Skip to main content

Your Tewksbury Today

Someone Else’s Courtroom: How Exactly Did I Get Here?

Mar 08, 2015 05:03PM ● By Bonnie Lyn Smith
(Editor's note: Our newest columnist, Bonnie Lyn Smith, is a longtime resident of the Merrimack Valley. She is the author of Not Just on Sundays: Seeking God's Purpose in Each New Day and a blogger at Espressos of Faith.)

Lately I've been feeling a bit overwhelmed by people stepping across boundaries into each other's lives where they may not belong. Ever feel that way? Sometimes, they are my own toes being stepped on, but often, I am merely witness to someone landing in another person's courtroom without realizing it.

How did we become so good at grabbing the judge’s gavel and slamming it around?

I’m not talking about expressing public opinion on social, political, or spiritual issues. I’m referring to people jumping into our marriages, parenting, and family business without receiving an invite. You know those little comments made half in jest or with a veil of concern? The ones that really have nothing behind them other than that person’s different standard, unsolicited opinion, or insecurity?

It can look like this:

“My kid tells me all of the time what yours had for lunch and how much he wants that, but we don’t feed him processed foods.” (Great, then don’t.)

“Why don’t you take care of that and let your husband relax?” (Yes, oh yes, that’s one of my favorites.)

“Do you know your kid has seen XYZ movie?” (Um, who do you think took him there?)

Yes, there are times when people speak into our lives with good intentions. I’m not referring to those folks we trust in our inner circle.

The implications of some of the more pointed comments can often be: “Your parenting is making mine harder.” “Your husband makes mine look bad.”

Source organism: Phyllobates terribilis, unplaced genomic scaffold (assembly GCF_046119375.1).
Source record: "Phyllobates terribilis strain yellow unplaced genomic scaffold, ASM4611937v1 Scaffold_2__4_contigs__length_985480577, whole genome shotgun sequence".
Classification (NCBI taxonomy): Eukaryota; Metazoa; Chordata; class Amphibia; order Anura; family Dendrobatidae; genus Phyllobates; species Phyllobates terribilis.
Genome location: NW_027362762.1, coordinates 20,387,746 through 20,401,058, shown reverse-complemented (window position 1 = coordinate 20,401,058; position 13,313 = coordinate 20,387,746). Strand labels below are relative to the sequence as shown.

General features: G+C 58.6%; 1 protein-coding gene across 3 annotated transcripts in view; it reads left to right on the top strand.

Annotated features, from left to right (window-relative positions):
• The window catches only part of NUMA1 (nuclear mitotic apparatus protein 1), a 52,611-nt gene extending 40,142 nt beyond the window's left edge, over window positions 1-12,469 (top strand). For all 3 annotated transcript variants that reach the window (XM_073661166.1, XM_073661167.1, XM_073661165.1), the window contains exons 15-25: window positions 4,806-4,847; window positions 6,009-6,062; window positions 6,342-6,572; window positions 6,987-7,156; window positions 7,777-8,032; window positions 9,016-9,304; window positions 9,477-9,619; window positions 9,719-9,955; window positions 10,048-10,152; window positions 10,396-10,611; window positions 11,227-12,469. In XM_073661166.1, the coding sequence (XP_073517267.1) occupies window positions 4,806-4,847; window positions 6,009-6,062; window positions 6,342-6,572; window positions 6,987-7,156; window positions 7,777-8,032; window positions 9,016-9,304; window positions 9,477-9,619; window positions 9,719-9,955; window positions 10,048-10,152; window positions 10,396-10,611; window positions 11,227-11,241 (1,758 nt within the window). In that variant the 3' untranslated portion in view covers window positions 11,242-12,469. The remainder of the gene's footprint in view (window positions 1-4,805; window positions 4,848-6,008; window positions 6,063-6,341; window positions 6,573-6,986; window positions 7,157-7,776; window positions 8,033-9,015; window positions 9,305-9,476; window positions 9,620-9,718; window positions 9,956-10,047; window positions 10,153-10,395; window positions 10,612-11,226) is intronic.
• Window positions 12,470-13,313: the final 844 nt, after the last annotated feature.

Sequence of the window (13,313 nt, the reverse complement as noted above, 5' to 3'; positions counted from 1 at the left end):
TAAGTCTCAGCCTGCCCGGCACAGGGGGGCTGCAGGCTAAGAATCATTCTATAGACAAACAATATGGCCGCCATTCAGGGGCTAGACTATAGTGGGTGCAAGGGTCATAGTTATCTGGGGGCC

Sometimes it’s even: “Let me catch you screwing up.” (The unspoken second part of that thought? “Because that makes me feel better.”)

Well, if you spend enough time with me, be instantly comforted that screwing up is a guarantee! I can’t even get out of my lobster pajamas to get to the early arrival program to drop off my son on time let alone stay calm when we are facing Perseveration #304 during a simple homework assignment. [To see how I get my peace on in these moments, feel free to read about my cool new trick: pretzel breathing.]

But really, why do we do this to each other? Why do we insert ourselves without asking first? How did we end up holding court—or on the witness stand with so many naysayers pointing fingers at us? If my marriage, parenting strategies, or grown-up decisions in general make someone else twitch, is it reasonable they ask me to adjust?

I believe we do this to each other because we don’t really understand Whose we are. If we could honestly grasp that we were created with a purpose beyond swallowing air for possibly eight to ten decades, we wouldn’t really have anything to question about anyone else.

Look at our purpose! Awesome!

Ephesians 2:10, ESV, Apostle Paul speaking
For we are his workmanship, created in Christ Jesus for good works, which God prepared beforehand, that we should walk in them [emphasis mine].